Netherlands captain Scott Edwards said a belief in "total cricket" led to their biggest-ever World Cup victory following Tuesday's stunning 38-run victory over mighty South Africa.
"Total football" was a concept pioneered by Dutch coach Rinus Michels where players seamlessly rotated in and out of each other's positions, which brought Ajax huge success in the 1970s.
The Dutch cricket team applied something similar on Tuesday.
With the side reeling at 82-5, the bottom half of the order came to the rescue with the bat to post a competitive 245 total, led by the skipper's unbeaten knock of 78.
"As a group, we pride ourselves on playing total cricket which is guys that are coming in at number eight, nine and 10 have just as much of the ability to put on those partnerships," Edwards said.
"Out there batting with them, it was just about giving ourselves a chance to go harder later in the innings."
Roelof van der Merwe (29) and Aryan Dutt (23 not out) walked in at number 10 and 11, smashing three boundaries and four sixes between them.
"Luckily enough, Roelof and Aryan in there played some unbelievable cameos to get us to what we thought was probably round about a par score," Edwards said.
The Dutch players were also seen looking at sheets of information during the match which they had tucked up their sleeves.
"We obviously do our analysis work before games. I suppose the secret's out," Edwards said. "We just have a couple of points there, just to remind us when we're on the field and different guys come in."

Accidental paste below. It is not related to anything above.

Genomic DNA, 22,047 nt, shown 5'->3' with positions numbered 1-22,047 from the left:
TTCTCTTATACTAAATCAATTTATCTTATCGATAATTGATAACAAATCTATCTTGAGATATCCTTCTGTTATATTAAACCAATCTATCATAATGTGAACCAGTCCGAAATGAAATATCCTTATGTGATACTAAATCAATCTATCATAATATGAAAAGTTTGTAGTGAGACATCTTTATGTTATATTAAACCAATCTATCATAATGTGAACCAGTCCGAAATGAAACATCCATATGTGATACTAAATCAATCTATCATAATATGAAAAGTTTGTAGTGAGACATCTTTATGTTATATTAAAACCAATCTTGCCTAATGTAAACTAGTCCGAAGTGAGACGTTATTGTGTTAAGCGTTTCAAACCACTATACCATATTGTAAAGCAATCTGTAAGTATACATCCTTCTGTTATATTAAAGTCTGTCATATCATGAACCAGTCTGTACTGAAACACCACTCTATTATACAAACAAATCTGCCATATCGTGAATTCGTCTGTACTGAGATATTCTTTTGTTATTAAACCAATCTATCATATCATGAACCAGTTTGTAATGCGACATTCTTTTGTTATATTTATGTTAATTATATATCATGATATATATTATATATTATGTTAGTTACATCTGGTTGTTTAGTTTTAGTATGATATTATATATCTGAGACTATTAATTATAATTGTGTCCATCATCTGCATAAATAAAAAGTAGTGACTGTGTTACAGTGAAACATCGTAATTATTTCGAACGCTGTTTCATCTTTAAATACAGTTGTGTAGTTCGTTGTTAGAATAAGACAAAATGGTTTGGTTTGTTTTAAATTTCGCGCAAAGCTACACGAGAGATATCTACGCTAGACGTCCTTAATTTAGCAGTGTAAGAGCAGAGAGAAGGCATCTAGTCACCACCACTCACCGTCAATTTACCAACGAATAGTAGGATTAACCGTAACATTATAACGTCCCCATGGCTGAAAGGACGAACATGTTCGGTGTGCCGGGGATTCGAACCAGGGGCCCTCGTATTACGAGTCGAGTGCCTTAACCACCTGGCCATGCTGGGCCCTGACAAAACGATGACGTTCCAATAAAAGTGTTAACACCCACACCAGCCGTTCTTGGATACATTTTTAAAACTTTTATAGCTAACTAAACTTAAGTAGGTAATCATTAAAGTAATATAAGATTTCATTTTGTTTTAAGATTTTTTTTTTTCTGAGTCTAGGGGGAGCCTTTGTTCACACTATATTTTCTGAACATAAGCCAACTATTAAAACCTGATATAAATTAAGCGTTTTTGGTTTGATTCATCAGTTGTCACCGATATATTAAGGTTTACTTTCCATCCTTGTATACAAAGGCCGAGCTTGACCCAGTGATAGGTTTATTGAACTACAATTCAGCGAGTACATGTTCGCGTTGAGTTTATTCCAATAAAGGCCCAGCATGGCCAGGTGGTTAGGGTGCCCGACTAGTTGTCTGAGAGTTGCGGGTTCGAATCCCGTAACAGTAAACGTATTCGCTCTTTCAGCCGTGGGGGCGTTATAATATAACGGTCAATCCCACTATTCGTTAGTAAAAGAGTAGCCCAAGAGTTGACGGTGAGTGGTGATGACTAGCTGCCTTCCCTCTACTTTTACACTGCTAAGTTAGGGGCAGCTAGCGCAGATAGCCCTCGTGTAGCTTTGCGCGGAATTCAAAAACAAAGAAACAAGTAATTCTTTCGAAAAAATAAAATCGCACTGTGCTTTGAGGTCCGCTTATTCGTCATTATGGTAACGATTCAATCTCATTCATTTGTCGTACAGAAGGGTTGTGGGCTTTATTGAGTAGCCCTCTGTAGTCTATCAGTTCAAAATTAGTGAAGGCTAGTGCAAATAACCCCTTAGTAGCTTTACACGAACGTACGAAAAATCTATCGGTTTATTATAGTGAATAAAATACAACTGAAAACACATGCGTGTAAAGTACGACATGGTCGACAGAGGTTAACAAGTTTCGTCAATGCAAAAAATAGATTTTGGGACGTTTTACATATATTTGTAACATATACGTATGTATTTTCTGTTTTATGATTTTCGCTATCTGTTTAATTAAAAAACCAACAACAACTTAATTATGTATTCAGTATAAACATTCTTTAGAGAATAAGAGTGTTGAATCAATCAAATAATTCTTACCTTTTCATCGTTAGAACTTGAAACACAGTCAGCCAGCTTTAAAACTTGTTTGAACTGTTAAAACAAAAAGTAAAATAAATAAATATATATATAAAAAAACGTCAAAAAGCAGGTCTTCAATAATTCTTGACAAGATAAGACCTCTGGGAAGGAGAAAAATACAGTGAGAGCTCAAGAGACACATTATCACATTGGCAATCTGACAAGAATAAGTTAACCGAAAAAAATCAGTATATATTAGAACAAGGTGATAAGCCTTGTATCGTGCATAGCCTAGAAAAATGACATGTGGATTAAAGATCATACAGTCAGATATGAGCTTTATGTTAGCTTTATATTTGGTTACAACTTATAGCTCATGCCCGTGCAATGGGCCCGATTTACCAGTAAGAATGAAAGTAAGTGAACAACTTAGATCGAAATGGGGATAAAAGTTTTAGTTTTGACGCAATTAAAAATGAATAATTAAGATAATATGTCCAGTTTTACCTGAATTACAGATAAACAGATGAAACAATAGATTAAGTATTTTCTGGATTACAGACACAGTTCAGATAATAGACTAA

Edwards also praised the team's fitness due to the strength and conditioning work put in as the Dutch, the only non-Test playing nation in the tournament, look to advance to the knockout stage.
"It's a brand of cricket that we want to play. And to be able to play that, guys have got to be fit enough," he said. "Most teams around the world are, but that's definitely one of the focus points we have."
As the Netherlands celebrated a famous victory, it was a time of reflection for South Africa, whose early tournament form had them among the contenders for the title.
South Africa were clinical in victories over Sri Lanka and Australia in their first two games, but sloppy and careless in what proved a well-deserved victory for the Dutch in Dharamasala.
"We need to have some conversations with the boys," Proteas captain Temba Bavuma said after a defeat in which his bowlers conceded 32 extras, the second-highest ‘scorer’ in the Netherlands innings.
"The extras, that's something you can control," Bavuma said. "Getting 30 (32) extras, that is an extra five overs and is always going to hurt you.
"That is a conversation for us to have – whether it is skill or a complacency thing – but at the end it did count for quite a lot.
"We definitely dropped the ball there letting them get to 240-plus," Bavuma added. "With the batting, we were still confident in chasing down that score but we didn't get any partnerships. Their double-spin in the powerplay was something we did not adapt to.
"We were clinical against Australia, but the challenge was always to come back and replicate that performance. The fielding wasn't up to standard.
"The guys need to answer the questions themselves about where they were mentally. That's definitely not the standard we'd like to show from a fielding point of view."
South Africa next meet England in Wankhede on Saturday with their opponents also having lost their last outing, to Afghanistan, in what will be a big early match-up in the race for a semi-final place.
"Our campaign is not over by any stretch of the imagination, but you got to feel the emotion of today and come back tomorrow with the head held up," Bavuma said.